Many patients fear undergoing radiation therapy because they have heard stories of complications and adverse effects that make the cure sound almost worse than the disease. While adverse effects do occur, constantly improved techniques and machines have done much to minimize complications. In addition, thoughtful preplanning can eliminate or minimize many of the common complications. For example, mouth sores, radiation-induced dental cavities, and tooth loss are relatively common adverse effects of radiation therapy of the head and neck region. Poor dental hygiene worsens the problem. By receiving needed dental care before radiation therapy, having needed preparatory tooth extractions and using fluoride during the course of treatment, many radiation-related dental problems can be avoided.
During radiation therapy, sores or ulcers (mucositis) often develop in the mouth, throat, intestines, genital areas and other parts of the body that are covered by delicate mucous membranes. Mucositis often develops among patients undergoing radiation therapy for cancers of the head and neck, lung, esophagus, and abdominal organs. This can be a serious problem when patients have difficulty eating because of mouth sores. If a cancer patient is unable to eat, he or she is likely to become malnourished and further weakened. Mouthwashes, lozenges, frequent examination for thrush or other fungal infections, good oral hygiene, and soft diets all are measures that minimize this potential side effect of radiation therapy.
Women undergoing radiation of the pelvic cavity to treat cancers of the cervix, body of the uterus, vagina or other pelvic organs may develop rectal ulcers, fistulas, bladder ulcers, diarrhea, and colitis. Simple measures such as douches with vinegar diluted with warm water, stool softeners, good hygiene, and, when indicated, dilation of the vagina to prevent the development of adhesions, will help prevent or minimize complications. Antibiotics also may be recommended to prevent abscesses in cases where infection might be a problem.
Nausea and vomiting, side effects that have often been exaggerated in the media, can be minimized by timing of treatments and the use of antinausea drugs. When nausea and vomiting do occur, they tend to be short-lived.
Postirradiation cataracts can be prevented by proper screening of the eye when cancers of nearby structures are being treated. As noted earlier, the lungs are particularly vulnerable to complications from radiation. Radiation pneumonitis, an inflammation of the lung tissue, may result in reduced lung function but this is more common in patients who have preexisting lung problems such as bronchitis. Most radiation pneumonitis subsides in time, except in very weakened patients, and it is not always an indication to avoid further radiation therapy.
Since radiation passes through the skin to reach its ultimate target, it is understandable that the more obvious effects of radiation therapy appear in the skin. At first no reaction is seen, but as the radiation therapy continues, redness (erythema) and darkening caused by increased pigmentation appears in the exposed skin areas. The redness itself is a relatively minor problem and can be minimized by using vitamin A and D ointment or a mild (1 percent) hydrocortisone cream for more intense cases. (Before applying any cream or ointment, be sure to consult your doctor or radiation therapist; lotions or alcohol should never be used for any radiation skin reaction.) The radiation burns that sometimes occurred in the past are now rarely seen. Following radiation treatment, however, the skin may be unusually sensitive to the sun, therefore it is a good idea to avoid exposure to the sun or to apply a sunblocking lotion or cream if the sun cannot be avoided.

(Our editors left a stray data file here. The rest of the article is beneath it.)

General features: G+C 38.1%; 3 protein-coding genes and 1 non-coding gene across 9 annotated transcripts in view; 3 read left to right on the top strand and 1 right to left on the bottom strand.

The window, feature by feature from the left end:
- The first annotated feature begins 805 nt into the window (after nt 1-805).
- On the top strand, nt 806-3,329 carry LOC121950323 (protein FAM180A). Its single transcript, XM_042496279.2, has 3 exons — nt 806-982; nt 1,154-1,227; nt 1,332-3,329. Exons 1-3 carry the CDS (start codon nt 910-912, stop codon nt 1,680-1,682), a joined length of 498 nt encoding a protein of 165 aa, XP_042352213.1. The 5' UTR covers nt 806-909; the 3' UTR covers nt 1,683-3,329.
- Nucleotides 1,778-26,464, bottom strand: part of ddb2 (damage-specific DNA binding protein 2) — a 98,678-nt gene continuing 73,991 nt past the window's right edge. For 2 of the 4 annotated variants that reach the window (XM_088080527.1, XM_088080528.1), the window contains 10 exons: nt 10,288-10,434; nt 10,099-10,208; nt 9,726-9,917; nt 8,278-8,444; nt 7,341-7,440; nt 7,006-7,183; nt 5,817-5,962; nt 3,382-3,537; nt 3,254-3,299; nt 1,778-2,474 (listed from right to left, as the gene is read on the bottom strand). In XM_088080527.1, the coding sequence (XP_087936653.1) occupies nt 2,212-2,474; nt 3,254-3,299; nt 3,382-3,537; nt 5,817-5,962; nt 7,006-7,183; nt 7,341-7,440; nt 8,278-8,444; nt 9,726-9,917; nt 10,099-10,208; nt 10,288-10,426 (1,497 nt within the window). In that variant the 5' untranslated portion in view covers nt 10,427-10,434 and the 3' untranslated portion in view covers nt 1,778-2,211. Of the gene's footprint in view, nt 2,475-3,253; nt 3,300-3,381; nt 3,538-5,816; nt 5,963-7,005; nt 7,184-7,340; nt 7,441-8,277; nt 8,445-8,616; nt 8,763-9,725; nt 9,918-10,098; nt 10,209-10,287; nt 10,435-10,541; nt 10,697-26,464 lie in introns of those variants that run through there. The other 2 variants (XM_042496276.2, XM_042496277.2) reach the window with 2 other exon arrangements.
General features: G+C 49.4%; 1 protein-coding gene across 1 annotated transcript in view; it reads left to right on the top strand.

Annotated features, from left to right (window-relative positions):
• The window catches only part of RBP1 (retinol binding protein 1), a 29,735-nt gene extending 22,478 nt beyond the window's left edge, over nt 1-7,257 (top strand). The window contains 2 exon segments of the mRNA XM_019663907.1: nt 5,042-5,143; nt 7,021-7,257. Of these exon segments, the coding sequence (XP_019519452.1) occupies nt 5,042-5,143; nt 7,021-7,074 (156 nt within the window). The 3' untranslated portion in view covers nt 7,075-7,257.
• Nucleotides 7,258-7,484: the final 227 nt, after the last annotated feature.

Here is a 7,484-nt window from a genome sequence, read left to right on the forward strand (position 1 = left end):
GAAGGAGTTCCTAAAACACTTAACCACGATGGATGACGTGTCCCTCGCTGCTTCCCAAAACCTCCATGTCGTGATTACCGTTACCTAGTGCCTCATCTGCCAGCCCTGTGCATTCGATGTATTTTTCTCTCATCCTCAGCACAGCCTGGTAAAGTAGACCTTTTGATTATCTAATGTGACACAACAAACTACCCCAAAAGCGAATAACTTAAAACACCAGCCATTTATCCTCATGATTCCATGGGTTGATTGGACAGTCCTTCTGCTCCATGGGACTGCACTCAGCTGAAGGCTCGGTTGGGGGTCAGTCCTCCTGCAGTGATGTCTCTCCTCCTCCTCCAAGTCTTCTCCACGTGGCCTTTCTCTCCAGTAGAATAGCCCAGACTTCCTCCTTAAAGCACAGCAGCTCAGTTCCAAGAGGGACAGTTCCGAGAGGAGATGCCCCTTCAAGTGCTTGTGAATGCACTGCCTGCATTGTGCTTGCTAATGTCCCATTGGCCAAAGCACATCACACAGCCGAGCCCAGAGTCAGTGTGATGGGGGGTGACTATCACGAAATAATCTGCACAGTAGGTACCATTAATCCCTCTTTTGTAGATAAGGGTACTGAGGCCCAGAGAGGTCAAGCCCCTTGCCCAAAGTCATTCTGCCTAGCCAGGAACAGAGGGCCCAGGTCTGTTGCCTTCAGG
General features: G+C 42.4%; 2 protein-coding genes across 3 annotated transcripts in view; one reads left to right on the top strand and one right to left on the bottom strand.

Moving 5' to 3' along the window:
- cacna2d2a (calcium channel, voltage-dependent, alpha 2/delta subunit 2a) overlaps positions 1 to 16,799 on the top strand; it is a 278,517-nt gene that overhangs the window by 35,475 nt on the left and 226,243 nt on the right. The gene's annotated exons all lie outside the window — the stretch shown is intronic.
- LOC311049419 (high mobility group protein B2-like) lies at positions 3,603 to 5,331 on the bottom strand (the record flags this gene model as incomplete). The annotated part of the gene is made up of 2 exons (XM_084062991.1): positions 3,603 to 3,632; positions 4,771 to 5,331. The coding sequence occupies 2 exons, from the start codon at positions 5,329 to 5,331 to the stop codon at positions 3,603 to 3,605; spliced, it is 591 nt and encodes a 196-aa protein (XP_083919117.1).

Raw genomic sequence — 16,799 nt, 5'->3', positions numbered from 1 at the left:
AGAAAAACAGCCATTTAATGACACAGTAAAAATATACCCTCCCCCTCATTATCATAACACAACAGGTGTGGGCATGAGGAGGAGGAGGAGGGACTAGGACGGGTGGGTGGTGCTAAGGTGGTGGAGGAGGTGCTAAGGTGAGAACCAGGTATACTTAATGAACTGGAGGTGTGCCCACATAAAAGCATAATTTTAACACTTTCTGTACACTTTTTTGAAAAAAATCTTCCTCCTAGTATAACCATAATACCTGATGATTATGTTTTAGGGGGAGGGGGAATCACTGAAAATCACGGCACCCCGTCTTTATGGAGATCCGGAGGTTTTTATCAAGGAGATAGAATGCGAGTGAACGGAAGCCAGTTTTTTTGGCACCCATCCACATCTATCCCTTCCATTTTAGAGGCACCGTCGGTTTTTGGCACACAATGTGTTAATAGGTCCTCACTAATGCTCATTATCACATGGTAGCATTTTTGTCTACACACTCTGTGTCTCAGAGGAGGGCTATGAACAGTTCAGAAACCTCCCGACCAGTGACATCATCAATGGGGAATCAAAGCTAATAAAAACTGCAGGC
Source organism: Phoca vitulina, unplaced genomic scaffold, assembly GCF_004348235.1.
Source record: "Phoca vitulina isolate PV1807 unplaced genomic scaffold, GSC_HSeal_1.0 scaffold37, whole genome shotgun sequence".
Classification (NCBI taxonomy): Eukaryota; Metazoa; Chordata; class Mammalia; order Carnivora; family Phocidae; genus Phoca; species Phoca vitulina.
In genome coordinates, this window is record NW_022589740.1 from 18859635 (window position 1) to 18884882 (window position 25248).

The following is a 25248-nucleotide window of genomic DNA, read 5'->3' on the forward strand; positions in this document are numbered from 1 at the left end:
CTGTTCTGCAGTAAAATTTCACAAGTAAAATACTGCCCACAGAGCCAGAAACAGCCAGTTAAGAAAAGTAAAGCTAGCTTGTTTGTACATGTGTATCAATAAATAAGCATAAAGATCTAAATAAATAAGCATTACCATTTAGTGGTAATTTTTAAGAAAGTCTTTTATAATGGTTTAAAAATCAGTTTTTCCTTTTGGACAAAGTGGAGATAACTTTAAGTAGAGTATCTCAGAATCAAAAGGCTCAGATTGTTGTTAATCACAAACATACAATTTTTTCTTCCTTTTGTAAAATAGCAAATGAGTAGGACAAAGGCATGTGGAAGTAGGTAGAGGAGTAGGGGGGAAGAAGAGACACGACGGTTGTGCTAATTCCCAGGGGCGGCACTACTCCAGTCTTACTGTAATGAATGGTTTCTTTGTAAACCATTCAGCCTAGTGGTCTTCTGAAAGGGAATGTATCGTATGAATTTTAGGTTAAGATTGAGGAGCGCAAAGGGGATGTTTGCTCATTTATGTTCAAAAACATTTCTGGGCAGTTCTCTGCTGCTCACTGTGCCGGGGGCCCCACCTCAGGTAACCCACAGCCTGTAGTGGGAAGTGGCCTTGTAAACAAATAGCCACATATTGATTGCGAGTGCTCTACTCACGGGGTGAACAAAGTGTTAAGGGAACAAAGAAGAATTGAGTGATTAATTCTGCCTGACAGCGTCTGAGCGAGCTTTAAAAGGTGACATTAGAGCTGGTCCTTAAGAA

After about four weeks of therapy, a second skin reaction may appear; namely, peeling of the exposed skin. If the hair follicles are not swollen, the peeling will be dry; if the hair follicles are swollen, moist peeling and crusting of the skin can be expected. Both these reactions can be treated by following basic dermatologic principles. If the outer skin is dry and intact, it should be kept that way with cornstarch do not use talcum powder. If the outer skin is moist and peeling, the surface should be treated with mild saline soaks and gentle soap and water to remove crusts and dead skin. Severe moist peeling may, in some cases, necessitate halting the radiation therapy until healing occurs. Skin ulcers caused by destruction of small areas of skin should be treated by a physician; however, they are almost always self-limited and not a cause for undue alarm.
Some skin problems do not show up for many years. For example, several years after the radiation therapy, the tissues just beneath the skin may become hard and fibrous, making the area feel somewhat thickened. This is particularly true if a shallow tumor has been treated, or if a large radiation dosage was administered just below the skin surface. Sometimes the skin slowly becomes white, scarred, and thin. This is the result of destruction of the small capillaries that run through the skin. Later, occasional small visible surface blood vessels may form, a condition called telangiectasis. If these are cosmetically troublesome, they can easily be removed by plastic surgery.
In treating cancers of the skin itself, remarkably fine cosmetic results can be obtained by using electron beam radiation. This type of radiation employs subatomic particles, which penetrate only shallow depths of human tissue. By using appropriate shields and protective molds, cancers of the skin, lips, eyelids and nose can be effectively treated without the scarring that may occur from surgical removal. Very low dosage conventional X rays also may be used to treat skin cancers with good cosmetic and medical results.